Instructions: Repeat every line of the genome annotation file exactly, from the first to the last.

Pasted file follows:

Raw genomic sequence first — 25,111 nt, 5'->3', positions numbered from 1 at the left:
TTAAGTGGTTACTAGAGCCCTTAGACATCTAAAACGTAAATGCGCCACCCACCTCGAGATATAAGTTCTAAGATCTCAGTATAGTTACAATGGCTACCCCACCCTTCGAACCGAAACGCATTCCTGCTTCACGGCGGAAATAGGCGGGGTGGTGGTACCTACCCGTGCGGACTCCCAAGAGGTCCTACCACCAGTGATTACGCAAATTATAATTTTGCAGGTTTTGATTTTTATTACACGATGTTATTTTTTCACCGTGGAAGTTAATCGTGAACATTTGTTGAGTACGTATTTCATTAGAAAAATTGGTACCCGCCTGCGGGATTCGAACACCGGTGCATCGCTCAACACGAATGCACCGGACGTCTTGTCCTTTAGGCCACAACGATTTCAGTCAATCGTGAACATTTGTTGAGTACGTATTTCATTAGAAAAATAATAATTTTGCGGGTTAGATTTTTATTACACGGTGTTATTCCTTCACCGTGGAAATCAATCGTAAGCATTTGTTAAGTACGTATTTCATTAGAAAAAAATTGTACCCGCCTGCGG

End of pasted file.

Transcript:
Raw genomic sequence first — 25,111 nt, 5'->3', positions numbered from 1 at the left:
TTAAGTGGTTACTAGAGCCCTTAGACATCTAAAACGTAAATGCGCCACCCACCTCGAGATATAAGTTCTAAGATCTCAGTATAGTTACAATGGCTACCCCACCCTTCGAACCGAAACGCATTCCTGCTTCACGGCGGAAATAGGCGGGGTGGTGGTACCTACCCGTGCGGACTCCCAAGAGGTCCTACCACCAGTGATTACGCAAATTATAATTTTGCAGGTTTTGATTTTTATTACACGATGTTATTTTTTCACCGTGGAAGTTAATCGTGAACATTTGTTGAGTACGTATTTCATTAGAAAAATTGGTACCCGCCTGCGGGATTCGAACACCGGTGCATCGCTCAACACGAATGCACCGGACGTCTTGTCCTTTAGGCCACAACGATTTCAGTCAATCGTGAACATTTGTTGAGTACGTATTTCATTAGAAAAATAATAATTTTGCGGGTTAGATTTTTATTACACGGTGTTATTCCTTCACCGTGGAAATCAATCGTAAGCATTTGTTAAGTACGTATTTCATTAGAAAAAAATTGTACCCGCCTGCGG